Drama Review: Mr. Brain (TBS, 2009)

October 30, 2009

(Neuro)Science Fiction

by Ender’s Girl

The Cast:
Kimura Takuya, Ayase Haruka, Mizushima Hiro, Kagawa Teruyuki, and a blinding array of Japanese TV stars! stars! and more stars!!!

In a Nutshell:
The Institute of Police Science’s resident forensic eccentric Tsukumo Ryusuke uses his unique nose (and brain) for detective work to help crack the most perplexing (and sensational!) crimes in Japan.

(SpoilLert: Veryyyy…)


I Come with the BRAIN!!!

Police procedurals can be a great source of edutainment — or entertainment with some educational or instructive value — so long as you don’t expect well-rounded character development, thematic complexity, and profound philosophical insights about Life, lol. The upside of police procedurals is that their episodic nature requires little emotional investment in the main characters, be they homicide detectives, forensic investigators, counter-terrorism operatives, or what have you. After all, the crime-solving process is the Main Attraction here, and the human characters are just, well, tools of the trade. Hence, police procedurals are considered howdunits as much as whodunits. But even the best police procedurals have inherent plot loopholes and unrealistically prompt (and conclusive) evidence recovery/analysis and case resolution. Many procedurals suffer from lazy writing, using slapdash deduction and expedient deus ex machina revelations/confessions to tie up the elaborately laid-out, *cough* convoluted *cough* plots — all in just one episode! Wow! BUT whatever lapses in content or credibility are made up for in STYLE. Procedurals these days don’t stint on production design and tend to overcapitalize on sleek, well-stocked designer labs, futuristic techie gadgetry, and the inordinate use of CGI just to glam up police work and forensics — when in reality these professions are probably more toil and drudgery than anything else, lol. Well, that’s television magic and escapism for ya.

As a police procedural, Mr. Brain is — well, really just that, a police procedural. Typically slick and soulless, yes, but also flashy and splashy, snazzy, pizzazz-y, and all that jazz-y. Some cases are more satisfying than others, and overall the drama is an entertaining (if mindless) watch. You’ll probably fuhgeddabout each case once the end credits start rolling (lol), but no worries, you won’t be missing them at all.


“They call me MISTER Brain!!!” (with deepest apologies to Sidney Poitier)

When news first broke that Mr. Brain was in production, my eyebrows shot past my hairline. Holy hippocampus, Batman! Kimura as a science whiz? A walkin’ talkin’ noggin? Fo’ realz? Heh heh. Now, why did I consider it a stretch of the imagination for Kimura to play an intellectual? Maybe it’s because I’m just so used to seeing him in average-joe roles, characters who are talented in other ways (e.g. sports, music, etc.) but always of normal intelligence. (I’m trying to sift through the jumble of Kimura dramas I’ve seen, and I can’t recall him playing someone so exceptionally smart; the closest he ever got was his character on A Million Stars Falling from the Sky, a person gifted with a photographic memory.) But I was truly hoping his latest turn as a crime-busting brainiac would be a well-written one, and not some 2-D caricature laden with all the annoying egghead stereotypes.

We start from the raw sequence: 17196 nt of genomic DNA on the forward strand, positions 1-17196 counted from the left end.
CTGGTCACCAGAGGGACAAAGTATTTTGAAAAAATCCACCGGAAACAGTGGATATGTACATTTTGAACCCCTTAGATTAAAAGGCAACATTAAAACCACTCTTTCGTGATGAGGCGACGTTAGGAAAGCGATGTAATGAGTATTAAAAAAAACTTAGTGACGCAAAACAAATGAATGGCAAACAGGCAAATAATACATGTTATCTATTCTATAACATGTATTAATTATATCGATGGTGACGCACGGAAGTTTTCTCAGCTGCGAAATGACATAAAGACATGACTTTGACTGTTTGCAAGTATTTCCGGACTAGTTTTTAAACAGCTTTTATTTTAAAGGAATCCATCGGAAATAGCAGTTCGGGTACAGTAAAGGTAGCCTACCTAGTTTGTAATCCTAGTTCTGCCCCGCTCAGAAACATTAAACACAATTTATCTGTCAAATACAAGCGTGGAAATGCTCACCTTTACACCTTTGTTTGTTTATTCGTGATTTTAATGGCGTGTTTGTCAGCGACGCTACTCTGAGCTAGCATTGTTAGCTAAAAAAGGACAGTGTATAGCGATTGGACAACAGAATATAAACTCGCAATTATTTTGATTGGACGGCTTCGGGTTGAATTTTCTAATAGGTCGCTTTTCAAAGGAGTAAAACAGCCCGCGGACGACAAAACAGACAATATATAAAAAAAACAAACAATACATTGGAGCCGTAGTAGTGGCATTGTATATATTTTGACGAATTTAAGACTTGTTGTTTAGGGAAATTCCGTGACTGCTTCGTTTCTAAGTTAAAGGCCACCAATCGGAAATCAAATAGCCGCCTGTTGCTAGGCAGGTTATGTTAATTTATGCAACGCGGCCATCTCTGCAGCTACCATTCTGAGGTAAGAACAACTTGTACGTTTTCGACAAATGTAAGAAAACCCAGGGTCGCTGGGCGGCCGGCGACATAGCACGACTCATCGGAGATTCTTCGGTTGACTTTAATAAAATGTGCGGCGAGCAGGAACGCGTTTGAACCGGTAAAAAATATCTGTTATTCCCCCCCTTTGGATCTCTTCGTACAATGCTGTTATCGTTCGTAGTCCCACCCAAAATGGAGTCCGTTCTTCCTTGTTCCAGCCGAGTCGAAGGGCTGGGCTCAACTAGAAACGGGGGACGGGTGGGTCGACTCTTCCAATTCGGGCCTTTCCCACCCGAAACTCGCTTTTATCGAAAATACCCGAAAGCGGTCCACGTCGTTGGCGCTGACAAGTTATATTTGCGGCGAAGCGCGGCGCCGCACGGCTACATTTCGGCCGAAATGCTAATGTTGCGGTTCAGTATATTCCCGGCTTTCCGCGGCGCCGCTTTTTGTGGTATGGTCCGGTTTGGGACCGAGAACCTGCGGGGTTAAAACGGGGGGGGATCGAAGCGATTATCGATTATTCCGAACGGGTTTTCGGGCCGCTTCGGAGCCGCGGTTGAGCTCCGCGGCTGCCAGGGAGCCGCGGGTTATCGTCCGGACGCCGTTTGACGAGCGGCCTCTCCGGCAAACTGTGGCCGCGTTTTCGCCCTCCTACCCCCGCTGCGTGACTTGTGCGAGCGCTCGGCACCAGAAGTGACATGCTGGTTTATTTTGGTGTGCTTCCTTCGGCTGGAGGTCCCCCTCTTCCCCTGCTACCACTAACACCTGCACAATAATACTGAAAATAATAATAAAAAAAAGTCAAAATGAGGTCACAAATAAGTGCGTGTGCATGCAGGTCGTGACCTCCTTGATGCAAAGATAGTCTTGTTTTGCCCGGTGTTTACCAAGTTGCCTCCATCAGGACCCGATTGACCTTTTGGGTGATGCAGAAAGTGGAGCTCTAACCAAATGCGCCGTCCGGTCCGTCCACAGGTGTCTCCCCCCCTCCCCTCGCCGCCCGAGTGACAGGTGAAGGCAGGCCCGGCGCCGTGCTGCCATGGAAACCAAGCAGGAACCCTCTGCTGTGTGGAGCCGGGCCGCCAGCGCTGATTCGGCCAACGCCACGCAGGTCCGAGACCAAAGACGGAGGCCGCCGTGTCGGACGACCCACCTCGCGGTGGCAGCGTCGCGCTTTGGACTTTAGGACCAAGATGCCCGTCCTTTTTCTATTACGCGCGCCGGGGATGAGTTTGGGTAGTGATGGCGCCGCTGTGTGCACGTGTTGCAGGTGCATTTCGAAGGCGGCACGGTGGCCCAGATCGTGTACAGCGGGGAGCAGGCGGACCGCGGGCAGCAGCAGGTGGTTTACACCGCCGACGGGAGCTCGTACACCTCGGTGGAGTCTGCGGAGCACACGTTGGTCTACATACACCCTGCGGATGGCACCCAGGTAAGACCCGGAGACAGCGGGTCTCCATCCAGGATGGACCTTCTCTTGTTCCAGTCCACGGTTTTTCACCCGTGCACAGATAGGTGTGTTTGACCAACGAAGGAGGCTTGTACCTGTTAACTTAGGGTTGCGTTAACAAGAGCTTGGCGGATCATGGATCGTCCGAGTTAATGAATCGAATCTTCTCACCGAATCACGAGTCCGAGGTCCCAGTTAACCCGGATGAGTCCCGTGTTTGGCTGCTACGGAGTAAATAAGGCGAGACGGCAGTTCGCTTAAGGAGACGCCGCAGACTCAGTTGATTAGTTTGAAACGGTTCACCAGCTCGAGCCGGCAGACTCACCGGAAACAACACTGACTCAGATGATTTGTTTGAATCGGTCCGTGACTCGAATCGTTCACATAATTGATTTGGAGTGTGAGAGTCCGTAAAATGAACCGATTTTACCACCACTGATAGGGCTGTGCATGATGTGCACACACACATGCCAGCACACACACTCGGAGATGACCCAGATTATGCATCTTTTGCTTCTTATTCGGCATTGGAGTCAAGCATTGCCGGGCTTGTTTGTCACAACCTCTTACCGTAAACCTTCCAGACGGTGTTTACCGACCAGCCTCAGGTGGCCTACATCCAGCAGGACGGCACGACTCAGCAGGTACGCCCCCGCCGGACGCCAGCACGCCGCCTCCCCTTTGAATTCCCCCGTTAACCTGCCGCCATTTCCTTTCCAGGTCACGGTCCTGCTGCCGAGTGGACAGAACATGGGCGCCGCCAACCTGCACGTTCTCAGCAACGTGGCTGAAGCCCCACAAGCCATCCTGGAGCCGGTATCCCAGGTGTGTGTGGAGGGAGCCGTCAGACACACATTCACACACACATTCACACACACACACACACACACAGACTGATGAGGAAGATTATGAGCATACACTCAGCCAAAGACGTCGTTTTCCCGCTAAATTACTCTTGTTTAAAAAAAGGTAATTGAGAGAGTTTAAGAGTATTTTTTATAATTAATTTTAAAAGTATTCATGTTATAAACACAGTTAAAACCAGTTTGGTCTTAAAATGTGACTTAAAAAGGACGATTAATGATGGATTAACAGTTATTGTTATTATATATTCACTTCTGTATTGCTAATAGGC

The prologue of Episode 1 lays the groundwork for his character: good-hearted gigolo Tsukumo Ryusuke meets a freak accident (fortuitous or not? you be the judge) that somehow re-wires his brain and renders his post-surgery self exceptionally bright, but also with a radically altered personality. As the titular Mr. Brain, Tsukumo Ryusuke feels like a hybrid of a few familiar faces in Western police procedurals, each one with his unique brand of “requisite quirkiness.” Tsukumo is 20% Adrian Monk of Monk (The Benign Crackpot), 20% Charlie Crews of Life (The Nonconformist with a Fruit Fixation), 20% Gil Grissom of C.S.I. (The Science Geek)… and 40% Giddy Schoolboy, all skips and giggles and childish innocence. (It’s ironic that for someone who used to dispense sexual favors for a living, Tsukumo’s post-op self is so… neuter, the freak accident having suppressed his sexual urges.) I was still very much entertained for the most part, and Kimura did manage to keep his performance whimsically funny at times… But ICONIC? Uh-uh. Kuryu (Hero) was iconic. Halu (Pride) was iconic. Sena (Long Vacation) was iconic. But Mr. Brain? Nopee. Click to read MOAR!!! MOAR!!!